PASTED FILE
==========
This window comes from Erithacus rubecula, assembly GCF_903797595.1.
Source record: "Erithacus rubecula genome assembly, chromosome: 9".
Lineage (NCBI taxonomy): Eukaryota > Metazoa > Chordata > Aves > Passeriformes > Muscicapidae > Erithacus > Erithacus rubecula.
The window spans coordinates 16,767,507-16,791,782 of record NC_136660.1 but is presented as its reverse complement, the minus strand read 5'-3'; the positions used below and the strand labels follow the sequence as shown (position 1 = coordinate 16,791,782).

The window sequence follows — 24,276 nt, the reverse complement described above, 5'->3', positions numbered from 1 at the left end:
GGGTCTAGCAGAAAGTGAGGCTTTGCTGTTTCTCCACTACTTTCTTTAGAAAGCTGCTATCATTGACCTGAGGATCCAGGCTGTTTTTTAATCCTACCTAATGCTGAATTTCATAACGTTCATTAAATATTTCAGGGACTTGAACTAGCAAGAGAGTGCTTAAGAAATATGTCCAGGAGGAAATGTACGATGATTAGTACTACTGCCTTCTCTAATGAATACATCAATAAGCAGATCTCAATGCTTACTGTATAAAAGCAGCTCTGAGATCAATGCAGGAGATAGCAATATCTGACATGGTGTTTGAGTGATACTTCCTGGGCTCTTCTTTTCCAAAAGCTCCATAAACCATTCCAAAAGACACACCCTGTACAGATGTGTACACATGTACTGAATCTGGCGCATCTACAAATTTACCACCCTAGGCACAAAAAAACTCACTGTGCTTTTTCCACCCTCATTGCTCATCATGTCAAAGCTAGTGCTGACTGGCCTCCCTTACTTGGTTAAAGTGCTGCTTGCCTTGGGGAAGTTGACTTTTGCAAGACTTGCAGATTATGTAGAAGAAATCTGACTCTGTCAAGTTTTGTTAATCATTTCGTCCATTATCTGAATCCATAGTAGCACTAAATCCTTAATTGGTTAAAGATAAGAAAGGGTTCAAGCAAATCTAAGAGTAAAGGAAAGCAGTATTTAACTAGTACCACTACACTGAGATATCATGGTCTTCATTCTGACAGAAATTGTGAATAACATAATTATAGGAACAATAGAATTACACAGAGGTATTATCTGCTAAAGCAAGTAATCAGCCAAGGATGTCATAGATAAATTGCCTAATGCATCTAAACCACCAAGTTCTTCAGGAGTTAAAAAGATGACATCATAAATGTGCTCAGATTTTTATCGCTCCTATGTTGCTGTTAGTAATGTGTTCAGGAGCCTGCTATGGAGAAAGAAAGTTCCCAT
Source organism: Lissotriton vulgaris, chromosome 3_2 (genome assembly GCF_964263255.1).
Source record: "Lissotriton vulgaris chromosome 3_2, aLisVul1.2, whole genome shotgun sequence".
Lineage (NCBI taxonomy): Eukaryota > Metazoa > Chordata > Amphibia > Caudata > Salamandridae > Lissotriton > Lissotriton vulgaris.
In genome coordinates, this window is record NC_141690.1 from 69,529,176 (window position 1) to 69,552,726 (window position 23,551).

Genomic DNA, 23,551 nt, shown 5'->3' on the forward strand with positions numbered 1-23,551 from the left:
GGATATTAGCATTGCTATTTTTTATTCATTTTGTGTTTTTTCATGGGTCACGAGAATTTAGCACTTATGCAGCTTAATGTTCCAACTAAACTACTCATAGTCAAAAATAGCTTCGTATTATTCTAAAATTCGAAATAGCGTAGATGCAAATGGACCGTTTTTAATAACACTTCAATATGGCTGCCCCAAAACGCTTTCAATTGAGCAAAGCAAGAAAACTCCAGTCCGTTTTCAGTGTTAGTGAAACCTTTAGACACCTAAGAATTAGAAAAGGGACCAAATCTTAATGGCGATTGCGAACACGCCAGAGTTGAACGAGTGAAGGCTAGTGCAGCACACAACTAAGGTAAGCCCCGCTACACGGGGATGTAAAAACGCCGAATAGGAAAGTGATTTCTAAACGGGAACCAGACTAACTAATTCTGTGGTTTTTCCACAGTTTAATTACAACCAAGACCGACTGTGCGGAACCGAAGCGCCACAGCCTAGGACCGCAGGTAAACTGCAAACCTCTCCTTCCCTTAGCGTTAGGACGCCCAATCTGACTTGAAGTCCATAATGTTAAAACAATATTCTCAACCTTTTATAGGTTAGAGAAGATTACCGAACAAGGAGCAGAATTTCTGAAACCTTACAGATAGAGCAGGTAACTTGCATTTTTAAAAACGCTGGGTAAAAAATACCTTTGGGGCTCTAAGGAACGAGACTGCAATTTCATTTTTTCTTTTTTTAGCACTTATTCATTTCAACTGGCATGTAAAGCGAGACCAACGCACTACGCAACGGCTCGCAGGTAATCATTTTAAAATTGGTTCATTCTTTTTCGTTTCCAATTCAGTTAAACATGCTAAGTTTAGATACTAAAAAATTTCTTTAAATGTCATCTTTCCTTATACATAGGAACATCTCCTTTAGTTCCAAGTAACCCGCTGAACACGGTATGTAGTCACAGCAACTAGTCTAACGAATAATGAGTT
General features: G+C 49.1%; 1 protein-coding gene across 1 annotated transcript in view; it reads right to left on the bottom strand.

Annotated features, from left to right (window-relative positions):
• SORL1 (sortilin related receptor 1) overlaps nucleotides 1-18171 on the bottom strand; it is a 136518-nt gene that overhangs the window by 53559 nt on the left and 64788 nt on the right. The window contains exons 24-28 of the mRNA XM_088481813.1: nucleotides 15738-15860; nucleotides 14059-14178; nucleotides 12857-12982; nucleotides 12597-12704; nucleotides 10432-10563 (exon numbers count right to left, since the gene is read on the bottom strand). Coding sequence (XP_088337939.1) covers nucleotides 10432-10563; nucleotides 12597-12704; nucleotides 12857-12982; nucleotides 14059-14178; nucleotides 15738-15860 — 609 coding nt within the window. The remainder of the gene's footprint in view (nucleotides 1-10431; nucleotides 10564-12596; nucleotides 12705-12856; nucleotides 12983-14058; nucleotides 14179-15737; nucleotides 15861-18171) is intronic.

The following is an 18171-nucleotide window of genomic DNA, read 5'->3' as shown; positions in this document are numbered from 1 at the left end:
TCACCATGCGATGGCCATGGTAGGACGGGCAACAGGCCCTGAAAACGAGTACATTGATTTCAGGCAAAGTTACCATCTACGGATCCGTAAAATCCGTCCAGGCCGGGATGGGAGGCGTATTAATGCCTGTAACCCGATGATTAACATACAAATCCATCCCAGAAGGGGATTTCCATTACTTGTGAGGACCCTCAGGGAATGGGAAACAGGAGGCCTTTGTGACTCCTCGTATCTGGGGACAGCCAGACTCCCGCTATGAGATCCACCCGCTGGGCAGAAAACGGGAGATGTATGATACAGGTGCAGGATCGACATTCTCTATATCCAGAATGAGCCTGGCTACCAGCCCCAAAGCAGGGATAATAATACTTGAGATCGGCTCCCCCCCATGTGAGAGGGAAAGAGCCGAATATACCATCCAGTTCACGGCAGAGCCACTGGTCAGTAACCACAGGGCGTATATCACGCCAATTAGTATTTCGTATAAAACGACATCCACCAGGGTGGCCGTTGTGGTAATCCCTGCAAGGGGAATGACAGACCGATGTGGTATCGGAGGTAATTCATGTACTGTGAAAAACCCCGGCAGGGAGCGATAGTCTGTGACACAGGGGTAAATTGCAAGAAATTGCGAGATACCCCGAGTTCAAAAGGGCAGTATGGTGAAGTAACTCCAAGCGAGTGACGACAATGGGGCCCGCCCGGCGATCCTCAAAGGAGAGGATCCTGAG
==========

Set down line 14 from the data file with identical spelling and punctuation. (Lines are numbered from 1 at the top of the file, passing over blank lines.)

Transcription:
Annotated features, from left to right (window-relative positions):